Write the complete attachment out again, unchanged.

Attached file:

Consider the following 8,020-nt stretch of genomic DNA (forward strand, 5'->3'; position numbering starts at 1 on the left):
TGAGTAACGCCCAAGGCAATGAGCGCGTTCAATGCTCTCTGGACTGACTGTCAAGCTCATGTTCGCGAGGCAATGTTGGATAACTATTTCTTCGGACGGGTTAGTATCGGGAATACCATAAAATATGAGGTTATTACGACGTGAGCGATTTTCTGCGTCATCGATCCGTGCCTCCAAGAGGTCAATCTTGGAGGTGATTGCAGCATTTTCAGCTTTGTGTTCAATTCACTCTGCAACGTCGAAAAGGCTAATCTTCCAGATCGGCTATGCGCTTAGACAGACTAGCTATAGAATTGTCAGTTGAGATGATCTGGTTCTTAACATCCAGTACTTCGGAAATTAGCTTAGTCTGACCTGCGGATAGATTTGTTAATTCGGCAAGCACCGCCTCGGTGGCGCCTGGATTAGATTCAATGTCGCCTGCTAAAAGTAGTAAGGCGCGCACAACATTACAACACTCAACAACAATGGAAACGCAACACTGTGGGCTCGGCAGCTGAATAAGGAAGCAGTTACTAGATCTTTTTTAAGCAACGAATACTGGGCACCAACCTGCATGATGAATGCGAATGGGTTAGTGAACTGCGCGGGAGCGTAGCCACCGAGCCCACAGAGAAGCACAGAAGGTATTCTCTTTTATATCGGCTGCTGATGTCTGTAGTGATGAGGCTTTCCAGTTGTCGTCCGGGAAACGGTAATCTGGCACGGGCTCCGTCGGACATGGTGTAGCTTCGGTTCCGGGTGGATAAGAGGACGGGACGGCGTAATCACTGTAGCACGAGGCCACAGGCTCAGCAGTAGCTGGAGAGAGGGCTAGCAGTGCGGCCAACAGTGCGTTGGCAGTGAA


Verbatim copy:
Consider the following 8,020-nt stretch of genomic DNA (forward strand, 5'->3'; position numbering starts at 1 on the left):
TGAGTAACGCCCAAGGCAATGAGCGCGTTCAATGCTCTCTGGACTGACTGTCAAGCTCATGTTCGCGAGGCAATGTTGGATAACTATTTCTTCGGACGGGTTAGTATCGGGAATACCATAAAATATGAGGTTATTACGACGTGAGCGATTTTCTGCGTCATCGATCCGTGCCTCCAAGAGGTCAATCTTGGAGGTGATTGCAGCATTTTCAGCTTTGTGTTCAATTCACTCTGCAACGTCGAAAAGGCTAATCTTCCAGATCGGCTATGCGCTTAGACAGACTAGCTATAGAATTGTCAGTTGAGATGATCTGGTTCTTAACATCCAGTACTTCGGAAATTAGCTTAGTCTGACCTGCGGATAGATTTGTTAATTCGGCAAGCACCGCCTCGGTGGCGCCTGGATTAGATTCAATGTCGCCTGCTAAAAGTAGTAAGGCGCGCACAACATTACAACACTCAACAACAATGGAAACGCAACACTGTGGGCTCGGCAGCTGAATAAGGAAGCAGTTACTAGATCTTTTTTAAGCAACGAATACTGGGCACCAACCTGCATGATGAATGCGAATGGGTTAGTGAACTGCGCGGGAGCGTAGCCACCGAGCCCACAGAGAAGCACAGAAGGTATTCTCTTTTATATCGGCTGCTGATGTCTGTAGTGATGAGGCTTTCCAGTTGTCGTCCGGGAAACGGTAATCTGGCACGGGCTCCGTCGGACATGGTGTAGCTTCGGTTCCGGGTGGATAAGAGGACGGGACGGCGTAATCACTGTAGCACGAGGCCACAGGCTCAGCAGTAGCTGGAGAGAGGGCTAGCAGTGCGGCCAACAGTGCGTTGGCAGTGAA